Also, Albert would have married a fine upstanding girl, and have furnished me with many grandchildren on whom I could have doted in my old age. Albert did none of this. He was an abject failure on the rugger and cricket fields, was a pacifist, and never did find a fine upstanding girl to marry and provide me with adoring grandchildren.

In fact, Albert, far from finding a suitable girl to marry, seemed never interested in girls at all. Those friends he did have when growing up, were only boys his age, with his same interests – art, literature, poetry, drama, violin, piano and all of that. After Albert left Eton to study at the Royal College of Music – where he might have had more opportunity to meet girls, since they studied there too – he continued to have only young men as his friends.


I did meet two or three of them, and……well………I’ll say no more than that they were the very opposite of the sort of rugger-playing outdoorsy fellows I would have liked Albert to be friends with. Of his friends, it was Antoine who Albert seemed particularly to like, and with whom Albert went on occasional short holidays, mostly to France, as I recall.

When war broke out, I hoped this would be the end of Albert’s friendship with Antoine – given that war changes radically the circumstances of all who are sucked into it – and that Albert would now make friends with rugger-playing outdoorsy fellows who would introduce him to the sorts of fine upstanding girls from whom he might find a wife to produce the grandchildren I so wanted. However, Albert’s friendship with Antoine not only survived the war, but became closer, for, when peace came six years later, they moved to Algiers, where they set up a home together.

When I learned this, I felt I could not be more disgraced, for, not only did I have a son who had refused to take up arms in the war, but a son who – it was obvious now even to me – had for another man the love which dare not speak its name. All this, in addition to Albert’s changing his name, so he’d never again be seen to be associated with me, the father who had given him life.

I’ll break off now and will try to resume it next time, since my talking of all this has dredged up emotions so intense, I may have a heart attack…………

The Outsider

I’ve just noticed that it’s almost four months since my last posting. It seems like only last week. However, you must understand that at my age, 114, time flies ever more quickly. This might be the same for you, dear reader, even though you might only be a forty-something, for I’ve heard forty-somethings – who to me are mere children – say they don’t know where the time goes, and how old they’re getting.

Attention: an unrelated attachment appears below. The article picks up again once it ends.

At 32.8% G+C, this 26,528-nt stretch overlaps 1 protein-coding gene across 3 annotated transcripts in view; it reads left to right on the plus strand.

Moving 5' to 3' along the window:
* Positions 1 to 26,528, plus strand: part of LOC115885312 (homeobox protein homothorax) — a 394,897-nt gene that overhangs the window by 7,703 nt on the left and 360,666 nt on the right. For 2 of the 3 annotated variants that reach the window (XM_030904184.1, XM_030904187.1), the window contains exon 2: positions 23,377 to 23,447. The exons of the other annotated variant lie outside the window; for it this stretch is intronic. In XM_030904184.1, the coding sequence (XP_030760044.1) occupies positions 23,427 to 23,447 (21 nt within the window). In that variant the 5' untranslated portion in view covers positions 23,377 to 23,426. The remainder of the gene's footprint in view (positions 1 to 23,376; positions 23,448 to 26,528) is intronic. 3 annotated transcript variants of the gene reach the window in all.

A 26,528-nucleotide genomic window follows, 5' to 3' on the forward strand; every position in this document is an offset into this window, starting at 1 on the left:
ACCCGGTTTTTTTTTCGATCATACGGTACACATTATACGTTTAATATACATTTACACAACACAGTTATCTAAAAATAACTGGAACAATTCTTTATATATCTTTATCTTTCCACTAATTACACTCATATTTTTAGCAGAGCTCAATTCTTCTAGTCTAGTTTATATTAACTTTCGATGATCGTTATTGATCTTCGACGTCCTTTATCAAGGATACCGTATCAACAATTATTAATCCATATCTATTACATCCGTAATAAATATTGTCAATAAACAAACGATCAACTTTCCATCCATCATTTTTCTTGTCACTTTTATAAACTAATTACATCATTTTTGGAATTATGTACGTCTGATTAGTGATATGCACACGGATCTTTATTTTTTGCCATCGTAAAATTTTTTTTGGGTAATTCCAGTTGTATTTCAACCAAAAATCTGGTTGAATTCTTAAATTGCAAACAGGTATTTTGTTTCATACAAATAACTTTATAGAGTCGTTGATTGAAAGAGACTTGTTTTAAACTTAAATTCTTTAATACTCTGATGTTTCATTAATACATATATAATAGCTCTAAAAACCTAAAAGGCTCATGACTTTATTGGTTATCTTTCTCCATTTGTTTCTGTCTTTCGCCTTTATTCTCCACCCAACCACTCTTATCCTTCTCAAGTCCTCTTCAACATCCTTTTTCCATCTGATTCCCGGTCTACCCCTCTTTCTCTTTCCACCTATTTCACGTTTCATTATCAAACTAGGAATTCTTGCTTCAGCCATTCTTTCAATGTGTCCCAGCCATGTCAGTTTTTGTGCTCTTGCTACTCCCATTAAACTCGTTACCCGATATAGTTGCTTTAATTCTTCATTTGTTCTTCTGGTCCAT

You who are my faithful readers may be puzzled at my stating that my age is 114, since, in my previous postings, I referred to myself as a 113 year-old. Well, since my last posting I had another birthday, my 114th. My men, Mikey Squeaky and Freddy, gave me a surprise party with a birthday cake. Instead of 114 candles, the cake just had one, for 114 candles is too much to put on one cake, unless it’s a giant cake for twenty men.

So, given that it’s de rigueur for a birthday cake to have candles, and that 114 candles is too many candles to put on a cake for just four men, Mikey Freddie and Squeaky were faced with the conundrum of how many candles to put on the cake. What number would be the most neutral? They decided it would be one; so one candle it became.

There were other alternatives, such as having a cake large enough for twenty or so, and with 114 candles. That portion of the cake we couldn’t eat, we could give to the needy. But the needy may have become suspicious, for neither I nor Mikey Freddie and Squeaky, look the sort of men who would give portions of birthday cake to the needy, who, anyway, may have been aware that four men looking like us are wanted by the police, and have turned us in for the money which the police are surely offering.

Another alternative might have been to have the cake for twenty, with the 114 candles, and the four of us to just eat the cake over the next few days. I was so glad that Mikey Squeaky and Freddy didn’t suggest this, since (secretly) I abhor birthday cake, and any other kind of cake. I’ve never understood our society’s liking of cake. Along with hamburgers and fries, cake is the antithesis of a healthy food.